By Linda White-Francis, Florida
When the behemoth Pasco County truck pulled away, I turned to my husband in tears, not knowing whether to be happy or sad because the debris had lain at the curb for 40 days! “There goes life as we knew it,” I cried, watching nearly all of our once lovely furnishings now rotted and moldy reduced to mulch.
What happened to us and our pets on that fateful day, I wouldn’t wish on my worst enemy, but like the saying goes: “It is what it is,” which for sanity’s sake, I have made my new motto.
On June 24, 2012, life as we knew it took a bath in the waters of tropical storm “Debby”; before that time, my husband and I were living an idyllic kind of life and one of the biggest reasons why — recently we had discovered the joys of keeping urban chickens. To me, it was a calm and interesting way to spend part of my day down here on the sunny Gulf Coast of Florida. Chickens seem to thrive here. The weather is mild in the winter, no frozen water troughs to worry over or days of confining chickens to an artificially heated coop. Florida summers for chickens (not humans) are remarkably bearable as long as there is shade for them to retreat, lots of cool, clean water to drink, and safe dry lodgings at night to snooze. We had it all, and everything was just ducky!
In theory, I guess one would call my husband and me retired, but I had no intentions of living the easy life. I had a lot of energy and craved more ways to fulfill my life. I wasn’t a big TV-aholic, and these days, reading all the bestsellers was not on my agenda. As usual, I would work those in later in the wee hours when everything else was done. My plan had always been to remain as vital and physically active for as long as possible. And, that meant I had to maintain a confident amount of enjoyable exercise without spending hours in the gym. Happily, for the last year, I thought I had found the magic formula for staying fit.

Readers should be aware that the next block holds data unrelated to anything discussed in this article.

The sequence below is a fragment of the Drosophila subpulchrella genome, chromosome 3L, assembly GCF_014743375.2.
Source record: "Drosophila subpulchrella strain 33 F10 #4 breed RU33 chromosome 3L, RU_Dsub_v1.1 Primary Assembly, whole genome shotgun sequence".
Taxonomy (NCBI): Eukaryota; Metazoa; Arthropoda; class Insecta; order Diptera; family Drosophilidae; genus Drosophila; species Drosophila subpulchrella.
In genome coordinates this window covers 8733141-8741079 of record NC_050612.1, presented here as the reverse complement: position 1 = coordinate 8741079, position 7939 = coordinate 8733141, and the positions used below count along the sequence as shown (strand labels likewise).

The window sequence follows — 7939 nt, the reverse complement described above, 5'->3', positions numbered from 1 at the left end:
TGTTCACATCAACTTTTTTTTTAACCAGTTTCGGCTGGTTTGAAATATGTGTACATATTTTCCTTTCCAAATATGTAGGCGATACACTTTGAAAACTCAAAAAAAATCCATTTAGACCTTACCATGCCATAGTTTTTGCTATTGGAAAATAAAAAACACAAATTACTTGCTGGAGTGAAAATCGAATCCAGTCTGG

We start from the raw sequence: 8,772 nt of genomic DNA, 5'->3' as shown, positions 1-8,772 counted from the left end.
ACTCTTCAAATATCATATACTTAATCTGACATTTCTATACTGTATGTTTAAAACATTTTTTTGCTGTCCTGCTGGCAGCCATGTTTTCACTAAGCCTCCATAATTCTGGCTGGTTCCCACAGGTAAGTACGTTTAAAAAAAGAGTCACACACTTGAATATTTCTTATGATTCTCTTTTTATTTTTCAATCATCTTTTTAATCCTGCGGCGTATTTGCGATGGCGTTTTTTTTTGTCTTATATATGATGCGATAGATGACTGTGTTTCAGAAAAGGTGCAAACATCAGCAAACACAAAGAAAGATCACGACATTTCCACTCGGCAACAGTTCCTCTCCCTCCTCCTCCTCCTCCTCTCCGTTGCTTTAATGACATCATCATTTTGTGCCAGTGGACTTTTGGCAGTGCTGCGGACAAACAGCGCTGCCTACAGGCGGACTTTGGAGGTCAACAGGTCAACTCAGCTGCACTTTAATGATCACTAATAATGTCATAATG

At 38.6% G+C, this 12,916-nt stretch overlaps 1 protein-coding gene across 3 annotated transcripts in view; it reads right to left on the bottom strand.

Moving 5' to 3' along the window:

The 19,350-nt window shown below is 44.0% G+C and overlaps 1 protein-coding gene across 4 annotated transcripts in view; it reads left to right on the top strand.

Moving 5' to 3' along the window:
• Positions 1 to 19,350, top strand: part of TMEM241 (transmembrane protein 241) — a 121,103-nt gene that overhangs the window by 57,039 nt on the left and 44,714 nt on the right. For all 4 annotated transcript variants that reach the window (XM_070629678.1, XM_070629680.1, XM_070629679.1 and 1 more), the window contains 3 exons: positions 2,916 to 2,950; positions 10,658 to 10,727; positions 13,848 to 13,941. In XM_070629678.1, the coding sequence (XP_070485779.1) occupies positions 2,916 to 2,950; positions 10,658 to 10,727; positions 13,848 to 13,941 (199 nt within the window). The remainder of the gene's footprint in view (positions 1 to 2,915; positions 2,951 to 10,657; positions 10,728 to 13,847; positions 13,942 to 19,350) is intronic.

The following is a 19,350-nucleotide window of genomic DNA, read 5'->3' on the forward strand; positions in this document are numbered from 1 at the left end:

I found tending chickens and all that entails was chasing all the little aches and pains away — in a fun way instead of boringly running the treadmill like a hamster, and lifting heavy weights like a boxer. I was building my muscles subtly by hefting feed bags, cleaning coops, raking barnyard hay; not to mention chasing chickens down for all the little things one must attend to, trying to keep chickens healthy: such as mite dusting, worming, wing clipping, bathing and nail cutting. Some may call that the hard way to stay in shape, but I call it a more productive way of paring down the waistline with a twofold payoff: health and entertainment. I was feeling rejuvenated and healthier than ever, and with a brand new burst of curiosity, I was really getting into the chicken thing.
I remember telling a good friend of mine a few days before my happy face turned into a frowny scowl, “You know, Bev, I am pretty happy with my life right now,” and she agreed, since I had become the poultry princess of the neighborhood, I sure seemed more content. Her comical statement got me thinking how blessed I was feeling to be living “the dream.” I was having more fun — that was evident.